It pays to be a savvy customer. Also pays to just walk into a deal like that by accident. Which is pretty much what happened here...

Thursday, August 05, 2010

Tell me all the things you would change

Lots on my mind right now. Lots and lots.

The moment I woke up today, I had Crowded House music in my head. The words, the melodies - all comforting to me. And the songs kept me focused today, despite feeling unsettled, unsure. A line from "Distant Sun" - the song in the video below - has been my mantra all day: I am not afraid of the dark.

I am not afraid of the dark.

Don't ever be afraid of the dark, friends. Never, ever.

Wednesday, August 04, 2010

Well, this doesn't look good

Just heard a weatherdude say this storm looks pretty much like the one that kicked our collective butt two weekends back. Heads up, PEPCO: thanks to my growing lack of trust in you, I still haven't bought new groceries - I don't have jack squat in my kitchen for you to ruin, bwah hah hah hah!

Frak - I need more batteries...

Tuesday, August 03, 2010

I Suck at Poetry: the Lydia Deetz Edition

(Ten points to Gryffindor if you got the Beetlejuice reference.) And yeah, I still suck at poetry.


The bookmark girl in isolation
Awaits his hand upon the shelf
The fleeting seconds when his fingers
Brush her worn out leather soul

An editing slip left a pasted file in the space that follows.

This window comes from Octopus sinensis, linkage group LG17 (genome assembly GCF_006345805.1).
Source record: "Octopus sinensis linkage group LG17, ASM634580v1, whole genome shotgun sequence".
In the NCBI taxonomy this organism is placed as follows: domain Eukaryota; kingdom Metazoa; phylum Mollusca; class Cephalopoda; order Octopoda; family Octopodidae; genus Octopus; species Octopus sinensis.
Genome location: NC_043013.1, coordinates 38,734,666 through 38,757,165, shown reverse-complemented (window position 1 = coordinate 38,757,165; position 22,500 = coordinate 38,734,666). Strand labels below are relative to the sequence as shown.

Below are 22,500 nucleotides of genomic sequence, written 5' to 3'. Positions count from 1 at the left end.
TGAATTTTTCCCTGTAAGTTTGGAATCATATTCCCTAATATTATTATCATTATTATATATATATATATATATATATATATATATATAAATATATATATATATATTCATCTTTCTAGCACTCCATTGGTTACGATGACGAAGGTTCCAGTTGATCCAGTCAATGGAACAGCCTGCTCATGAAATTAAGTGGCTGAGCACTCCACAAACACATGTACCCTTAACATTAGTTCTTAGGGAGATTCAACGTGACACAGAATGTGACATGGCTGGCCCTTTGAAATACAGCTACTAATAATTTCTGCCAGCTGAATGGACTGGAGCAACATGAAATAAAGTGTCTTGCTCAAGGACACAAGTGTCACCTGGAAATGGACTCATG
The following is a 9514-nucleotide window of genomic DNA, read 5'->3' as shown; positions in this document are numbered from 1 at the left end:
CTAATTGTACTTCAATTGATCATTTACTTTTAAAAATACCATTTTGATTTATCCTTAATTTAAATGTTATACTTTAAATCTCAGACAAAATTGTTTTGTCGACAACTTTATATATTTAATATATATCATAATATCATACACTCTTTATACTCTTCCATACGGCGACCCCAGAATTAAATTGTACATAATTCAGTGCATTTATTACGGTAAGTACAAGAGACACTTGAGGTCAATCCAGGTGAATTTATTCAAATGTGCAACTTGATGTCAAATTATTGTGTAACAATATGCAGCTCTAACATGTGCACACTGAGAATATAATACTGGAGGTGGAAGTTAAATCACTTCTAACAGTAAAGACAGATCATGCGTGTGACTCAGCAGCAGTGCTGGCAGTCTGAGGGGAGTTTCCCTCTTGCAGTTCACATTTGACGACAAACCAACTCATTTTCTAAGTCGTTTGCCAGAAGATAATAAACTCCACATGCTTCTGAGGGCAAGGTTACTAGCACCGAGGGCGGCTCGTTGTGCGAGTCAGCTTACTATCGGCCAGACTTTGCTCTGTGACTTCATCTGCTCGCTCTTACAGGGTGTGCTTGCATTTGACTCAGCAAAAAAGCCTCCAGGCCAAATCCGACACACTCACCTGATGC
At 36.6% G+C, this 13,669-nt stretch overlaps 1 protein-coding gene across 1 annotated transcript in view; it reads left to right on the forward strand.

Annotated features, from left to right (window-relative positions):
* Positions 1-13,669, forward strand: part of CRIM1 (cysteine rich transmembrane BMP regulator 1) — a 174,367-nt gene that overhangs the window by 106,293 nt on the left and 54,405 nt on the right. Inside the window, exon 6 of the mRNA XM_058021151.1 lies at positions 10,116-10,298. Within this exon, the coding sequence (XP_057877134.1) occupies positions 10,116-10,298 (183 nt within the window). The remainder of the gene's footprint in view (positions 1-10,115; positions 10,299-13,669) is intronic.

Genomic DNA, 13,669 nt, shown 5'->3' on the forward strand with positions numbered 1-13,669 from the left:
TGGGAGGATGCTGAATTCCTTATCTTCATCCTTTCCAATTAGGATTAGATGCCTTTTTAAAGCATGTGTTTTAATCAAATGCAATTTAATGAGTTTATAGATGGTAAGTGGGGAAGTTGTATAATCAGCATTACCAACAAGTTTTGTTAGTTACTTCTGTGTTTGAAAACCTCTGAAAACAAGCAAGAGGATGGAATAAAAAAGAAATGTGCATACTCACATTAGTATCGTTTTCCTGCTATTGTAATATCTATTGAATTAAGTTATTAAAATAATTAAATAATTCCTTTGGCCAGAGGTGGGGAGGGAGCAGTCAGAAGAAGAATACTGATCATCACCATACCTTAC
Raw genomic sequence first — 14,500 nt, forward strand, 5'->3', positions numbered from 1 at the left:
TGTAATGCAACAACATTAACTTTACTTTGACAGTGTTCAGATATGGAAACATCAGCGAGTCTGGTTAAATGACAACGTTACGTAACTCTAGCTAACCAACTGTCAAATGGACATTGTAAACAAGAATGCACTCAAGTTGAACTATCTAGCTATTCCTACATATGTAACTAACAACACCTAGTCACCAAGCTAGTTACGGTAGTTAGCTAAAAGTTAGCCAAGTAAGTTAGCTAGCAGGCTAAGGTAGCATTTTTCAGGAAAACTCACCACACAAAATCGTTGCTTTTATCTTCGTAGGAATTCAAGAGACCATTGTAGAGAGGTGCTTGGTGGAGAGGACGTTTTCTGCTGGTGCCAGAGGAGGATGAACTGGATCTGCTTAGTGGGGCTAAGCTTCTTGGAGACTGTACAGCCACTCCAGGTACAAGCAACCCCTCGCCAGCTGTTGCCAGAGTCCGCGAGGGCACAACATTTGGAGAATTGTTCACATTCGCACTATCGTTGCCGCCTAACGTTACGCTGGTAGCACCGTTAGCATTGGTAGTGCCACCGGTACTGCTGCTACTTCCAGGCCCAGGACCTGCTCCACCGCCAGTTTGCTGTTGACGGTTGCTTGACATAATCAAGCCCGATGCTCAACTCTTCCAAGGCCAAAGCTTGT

A faithful dog who stays at doors
And windows, like a matchgirl watches
Banquets of his life, so glad
For scraps that slip from plates

She swallows her own phosphorus
But no one sees the glow inside
Like fireflies she feels when
He passes her in flight

Breathless for the moments granted
In his presence and his eyes
Before the bookmark is replaced
And she is shelved again

To hope

Facebook recommends...

From my Facebook page just now:

I'll give a nickel to the person who comes up with the best fake status update for either one of these guys. Go!

Sunday, August 01, 2010

Radio Hack

Know what Radio Shack wanted for two replacement batteries for my two cordless phones at home? $42. Yeah! For real! Forty-two dollars. I can pretty much buy a whole new set of cordless phones for that at Sam's Club.

Advice: if you live on the 355 corridor in MoCo, go to Batteries Plus, just south of Rockville Town Center (and the grave of F. Scott Fitzgerald.) The really nice guys there identified the battery I needed, and, when they discovered they only had one in stock, they upgraded me to the more expensive long-life version, but at the cheaper battery's price. I was in and out for $20 and felt like they went out of their way to keep me a happy customer. Neat!

I know, it's pretty mundane, but some days are like that. I'm grateful for the occasional boring day. Puts the rest of My Weird Life in perspective. I went to the post office, bought batteries, and now it's time to suit up to haul away the beef and pork bodies in my kitchen morgue. Pray for me.

BTW, less mundane: my encounter the other day with the insane young Middle Eastern dude driving a Caddy like he was high and then engaging in some of the most racist behavior I've ever seen. More on this later. Now, the scouring of the kitchen...